WASHINGTON — Veterans Affairs Secretary Robert Wilkie said Friday that his department won’t be exempted from President Donald Trump’s planned spending cuts, but he is also confident that Congress will ultimately increase the VA budget to ensure programming needs are met.

“I am convinced that the veterans budget, by the time it gets through both chambers of Congress, will replace this last veterans budget as the largest in history,” Wilkie said at a speech on the state of his department at the National Press Club.

The comments came just a few weeks after Trump announced plans to request a 5 percent budget cut from all federal agencies for fiscal 2020, to help rein in the size of government.

The president did say that the Defense Department wouldn’t see the same requirement, but would aim for a slimmer $700 billion spending plan instead of another increase. Many veterans groups also wondered if VA would be similarly exempted, given Trump’s past promises to fix and fully fund veterans programs.

But Wilkie said he is already in the process of looking for ways to meet the request, which would amount to about $10 billion in reduced spending. The fiscal 2019 VA budget topped $200 billion for the first time in department history, and has seen steady increases since fiscal 2002.

Wilkie said he is taking the cost-cutting task seriously, but also indicated he is unsure if the president intends for VA spending to go down.

“I will present the case for the Department of Veterans Affairs,” he said. “In the last presidential campaign, the president committed everything he had to making sure the Department of Veterans Affairs was the most robust it has ever been.”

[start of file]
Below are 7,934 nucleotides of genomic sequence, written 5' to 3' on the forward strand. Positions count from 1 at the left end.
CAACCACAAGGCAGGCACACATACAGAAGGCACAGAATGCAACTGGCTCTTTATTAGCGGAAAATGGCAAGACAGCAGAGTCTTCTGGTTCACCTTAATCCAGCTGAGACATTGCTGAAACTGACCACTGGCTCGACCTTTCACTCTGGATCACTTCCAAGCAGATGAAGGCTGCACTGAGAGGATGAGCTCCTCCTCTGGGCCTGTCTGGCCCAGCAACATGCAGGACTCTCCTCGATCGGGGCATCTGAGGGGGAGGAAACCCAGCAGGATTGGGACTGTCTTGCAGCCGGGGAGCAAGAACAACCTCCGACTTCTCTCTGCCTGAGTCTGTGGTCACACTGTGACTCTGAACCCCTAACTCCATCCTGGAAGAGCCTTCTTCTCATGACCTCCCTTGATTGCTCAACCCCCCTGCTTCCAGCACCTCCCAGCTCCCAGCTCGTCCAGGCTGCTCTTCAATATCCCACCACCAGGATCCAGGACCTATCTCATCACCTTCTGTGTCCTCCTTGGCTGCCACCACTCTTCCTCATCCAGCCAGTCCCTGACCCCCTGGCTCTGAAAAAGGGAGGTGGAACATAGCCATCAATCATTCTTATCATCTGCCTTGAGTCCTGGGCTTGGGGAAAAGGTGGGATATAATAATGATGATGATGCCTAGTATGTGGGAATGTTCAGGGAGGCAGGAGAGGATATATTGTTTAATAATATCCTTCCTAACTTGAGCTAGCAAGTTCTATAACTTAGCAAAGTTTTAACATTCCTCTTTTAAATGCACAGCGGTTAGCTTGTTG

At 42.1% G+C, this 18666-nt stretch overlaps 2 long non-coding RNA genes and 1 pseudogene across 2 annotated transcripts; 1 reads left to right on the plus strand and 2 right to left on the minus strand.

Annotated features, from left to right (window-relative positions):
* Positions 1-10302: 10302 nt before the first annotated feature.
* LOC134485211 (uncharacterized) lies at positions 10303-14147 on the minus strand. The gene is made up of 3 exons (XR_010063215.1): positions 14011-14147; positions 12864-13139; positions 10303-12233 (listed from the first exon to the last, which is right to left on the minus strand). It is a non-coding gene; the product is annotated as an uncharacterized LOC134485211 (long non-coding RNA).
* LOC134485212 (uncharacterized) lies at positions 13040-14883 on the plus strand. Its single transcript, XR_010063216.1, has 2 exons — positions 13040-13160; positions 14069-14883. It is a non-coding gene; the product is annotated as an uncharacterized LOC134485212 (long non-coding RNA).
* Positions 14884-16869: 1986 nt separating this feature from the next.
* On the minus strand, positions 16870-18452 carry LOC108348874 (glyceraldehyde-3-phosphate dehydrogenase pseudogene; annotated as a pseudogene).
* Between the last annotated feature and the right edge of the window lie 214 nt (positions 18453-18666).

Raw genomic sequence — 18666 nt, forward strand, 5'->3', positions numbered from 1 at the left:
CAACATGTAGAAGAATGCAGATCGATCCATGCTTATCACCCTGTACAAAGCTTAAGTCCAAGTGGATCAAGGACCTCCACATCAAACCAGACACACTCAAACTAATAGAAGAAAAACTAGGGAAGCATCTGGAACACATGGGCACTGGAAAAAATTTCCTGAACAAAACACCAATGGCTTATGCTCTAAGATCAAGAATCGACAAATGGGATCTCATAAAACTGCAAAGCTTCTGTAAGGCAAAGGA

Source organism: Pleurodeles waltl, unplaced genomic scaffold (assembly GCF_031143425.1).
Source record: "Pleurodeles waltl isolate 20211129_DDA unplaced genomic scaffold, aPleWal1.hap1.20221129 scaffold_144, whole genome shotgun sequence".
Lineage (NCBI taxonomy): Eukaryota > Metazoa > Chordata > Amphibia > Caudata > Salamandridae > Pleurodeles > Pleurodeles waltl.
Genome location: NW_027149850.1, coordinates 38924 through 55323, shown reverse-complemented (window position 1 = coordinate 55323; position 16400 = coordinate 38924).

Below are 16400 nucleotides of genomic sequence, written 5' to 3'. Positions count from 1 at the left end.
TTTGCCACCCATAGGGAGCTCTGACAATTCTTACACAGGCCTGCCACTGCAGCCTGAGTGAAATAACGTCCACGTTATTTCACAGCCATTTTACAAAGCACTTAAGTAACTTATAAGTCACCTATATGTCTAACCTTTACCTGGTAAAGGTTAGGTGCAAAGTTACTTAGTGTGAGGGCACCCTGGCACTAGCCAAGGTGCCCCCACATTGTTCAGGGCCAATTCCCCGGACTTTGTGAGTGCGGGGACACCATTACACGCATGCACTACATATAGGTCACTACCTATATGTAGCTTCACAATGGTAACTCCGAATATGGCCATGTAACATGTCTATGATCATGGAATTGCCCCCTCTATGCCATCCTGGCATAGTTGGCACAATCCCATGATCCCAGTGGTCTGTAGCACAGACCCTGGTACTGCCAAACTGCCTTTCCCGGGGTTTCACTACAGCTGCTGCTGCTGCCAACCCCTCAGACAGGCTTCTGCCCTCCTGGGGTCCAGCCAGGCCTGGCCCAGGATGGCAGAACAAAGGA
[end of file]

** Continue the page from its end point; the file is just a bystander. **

He also said he is optimistic that the congressional appropriations committees will see the value in more spending to support veterans, not less.

The size of the department’s budget has raised concerns among fiscal conservatives in recent years, especially in light of complaints about health care access and delayed benefits payments.

In fiscal 2001, the VA budget totaled $45 billion. It has grown by almost $100 billion in the last decade alone.

But veterans groups have argued that isn’t a sign of government wastefulness but instead proof that the needs of the country’s veterans population have been underserved for years.

Wilkie’s speech was billed as a report on the state of VA, coming two days before Veterans Day and about 100 days after his confirmation. He described the agency as calmer and more focused now, and moving past the leadership woes of the first half of the year.

In March, Trump fired then VA Secretary David Shulkin via Twitter because of internal fighting at the department. Trump’s pick to replace him, White House physician Rear Adm. Ronny Jackson, withdrew from consideration after reports of unprofessional behavior and misconduct in his office. Wilkie was nominated about a month later.

Leo covers Congress, Veterans Affairs and the White House for Military Times. He has covered Washington, D.C. since 2004, focusing on military personnel and veterans policies. His work has earned numerous honors, including a 2009 Polk award, a 2010 National Headliner Award, the IAVA Leadership in Journalism award and the VFW News Media award.

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